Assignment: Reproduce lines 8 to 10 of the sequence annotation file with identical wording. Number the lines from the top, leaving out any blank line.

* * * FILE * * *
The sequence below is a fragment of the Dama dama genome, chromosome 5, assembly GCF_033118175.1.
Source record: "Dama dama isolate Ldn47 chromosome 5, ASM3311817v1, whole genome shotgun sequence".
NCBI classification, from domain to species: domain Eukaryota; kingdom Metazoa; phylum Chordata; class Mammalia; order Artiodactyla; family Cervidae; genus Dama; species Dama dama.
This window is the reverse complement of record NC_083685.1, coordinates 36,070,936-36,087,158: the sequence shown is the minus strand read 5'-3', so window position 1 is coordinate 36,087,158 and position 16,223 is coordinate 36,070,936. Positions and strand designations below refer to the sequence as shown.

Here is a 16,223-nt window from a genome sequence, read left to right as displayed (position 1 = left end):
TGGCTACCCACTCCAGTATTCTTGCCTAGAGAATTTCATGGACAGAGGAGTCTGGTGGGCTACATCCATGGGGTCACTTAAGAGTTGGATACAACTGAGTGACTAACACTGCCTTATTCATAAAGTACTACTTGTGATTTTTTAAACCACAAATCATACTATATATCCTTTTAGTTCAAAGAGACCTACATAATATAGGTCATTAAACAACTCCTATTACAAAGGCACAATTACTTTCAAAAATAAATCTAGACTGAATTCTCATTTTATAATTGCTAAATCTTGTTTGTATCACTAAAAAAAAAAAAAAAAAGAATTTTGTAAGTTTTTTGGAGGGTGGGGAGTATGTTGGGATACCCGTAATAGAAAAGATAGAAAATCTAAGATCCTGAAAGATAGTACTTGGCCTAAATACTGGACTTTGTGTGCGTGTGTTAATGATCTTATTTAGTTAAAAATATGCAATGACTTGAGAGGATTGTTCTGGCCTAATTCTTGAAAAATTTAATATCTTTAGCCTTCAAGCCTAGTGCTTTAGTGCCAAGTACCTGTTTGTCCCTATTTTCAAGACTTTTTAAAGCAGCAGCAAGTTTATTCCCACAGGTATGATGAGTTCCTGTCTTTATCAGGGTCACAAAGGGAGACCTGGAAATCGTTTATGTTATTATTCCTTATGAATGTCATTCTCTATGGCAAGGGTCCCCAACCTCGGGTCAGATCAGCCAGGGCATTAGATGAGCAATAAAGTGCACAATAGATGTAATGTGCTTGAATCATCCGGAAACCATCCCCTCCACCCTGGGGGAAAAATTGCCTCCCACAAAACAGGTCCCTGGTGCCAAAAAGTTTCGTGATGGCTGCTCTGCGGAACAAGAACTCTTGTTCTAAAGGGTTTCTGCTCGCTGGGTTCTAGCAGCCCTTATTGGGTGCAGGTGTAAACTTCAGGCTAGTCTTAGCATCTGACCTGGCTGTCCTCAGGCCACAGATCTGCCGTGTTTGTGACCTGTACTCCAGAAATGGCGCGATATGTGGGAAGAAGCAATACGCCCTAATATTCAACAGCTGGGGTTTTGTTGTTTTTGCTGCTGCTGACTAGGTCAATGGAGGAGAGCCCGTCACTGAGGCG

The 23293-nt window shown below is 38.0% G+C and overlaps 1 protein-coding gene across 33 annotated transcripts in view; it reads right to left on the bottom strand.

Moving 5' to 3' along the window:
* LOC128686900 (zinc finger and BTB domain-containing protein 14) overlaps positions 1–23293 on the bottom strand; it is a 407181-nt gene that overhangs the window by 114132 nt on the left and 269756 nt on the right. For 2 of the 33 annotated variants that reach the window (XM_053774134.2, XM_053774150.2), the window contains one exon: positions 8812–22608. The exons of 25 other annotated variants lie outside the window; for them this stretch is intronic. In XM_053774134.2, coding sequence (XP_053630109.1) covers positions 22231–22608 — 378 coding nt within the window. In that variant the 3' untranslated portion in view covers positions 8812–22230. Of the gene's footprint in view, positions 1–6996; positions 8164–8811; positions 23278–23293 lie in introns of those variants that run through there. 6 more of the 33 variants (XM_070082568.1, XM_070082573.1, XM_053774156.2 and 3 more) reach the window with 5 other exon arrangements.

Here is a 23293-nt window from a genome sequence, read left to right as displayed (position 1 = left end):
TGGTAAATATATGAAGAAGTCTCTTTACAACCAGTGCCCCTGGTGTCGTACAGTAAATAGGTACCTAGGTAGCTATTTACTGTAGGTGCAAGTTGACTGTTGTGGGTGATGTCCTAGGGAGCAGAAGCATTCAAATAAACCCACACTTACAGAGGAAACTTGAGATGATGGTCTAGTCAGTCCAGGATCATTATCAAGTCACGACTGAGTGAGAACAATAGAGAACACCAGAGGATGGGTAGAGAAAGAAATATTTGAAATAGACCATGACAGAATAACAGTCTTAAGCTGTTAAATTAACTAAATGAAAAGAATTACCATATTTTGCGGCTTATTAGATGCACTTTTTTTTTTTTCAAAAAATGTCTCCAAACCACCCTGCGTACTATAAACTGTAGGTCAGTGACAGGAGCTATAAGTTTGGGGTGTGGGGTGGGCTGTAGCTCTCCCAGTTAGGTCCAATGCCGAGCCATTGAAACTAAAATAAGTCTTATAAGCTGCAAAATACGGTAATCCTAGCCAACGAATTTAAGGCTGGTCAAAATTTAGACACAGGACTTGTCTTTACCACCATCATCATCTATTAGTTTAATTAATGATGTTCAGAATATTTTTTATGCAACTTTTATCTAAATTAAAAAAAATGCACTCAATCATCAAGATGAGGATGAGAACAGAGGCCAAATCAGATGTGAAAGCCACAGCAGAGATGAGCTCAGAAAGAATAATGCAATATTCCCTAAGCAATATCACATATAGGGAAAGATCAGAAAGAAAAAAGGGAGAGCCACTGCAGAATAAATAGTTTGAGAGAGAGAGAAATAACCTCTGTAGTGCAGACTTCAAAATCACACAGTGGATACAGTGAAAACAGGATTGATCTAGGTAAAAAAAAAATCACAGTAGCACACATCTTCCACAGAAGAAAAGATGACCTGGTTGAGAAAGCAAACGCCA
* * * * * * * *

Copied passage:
Moving 5' to 3' along the window:
* LOC128686900 (zinc finger and BTB domain-containing protein 14) overlaps positions 1–23293 on the bottom strand; it is a 407181-nt gene that overhangs the window by 114132 nt on the left and 269756 nt on the right. For 2 of the 33 annotated variants that reach the window (XM_053774134.2, XM_053774150.2), the window contains one exon: positions 8812–22608. The exons of 25 other annotated variants lie outside the window; for them this stretch is intronic. In XM_053774134.2, coding sequence (XP_053630109.1) covers positions 22231–22608 — 378 coding nt within the window. In that variant the 3' untranslated portion in view covers positions 8812–22230. Of the gene's footprint in view, positions 1–6996; positions 8164–8811; positions 23278–23293 lie in introns of those variants that run through there. 6 more of the 33 variants (XM_070082568.1, XM_070082573.1, XM_053774156.2 and 3 more) reach the window with 5 other exon arrangements.

Here is a 23293-nt window from a genome sequence, read left to right as displayed (position 1 = left end):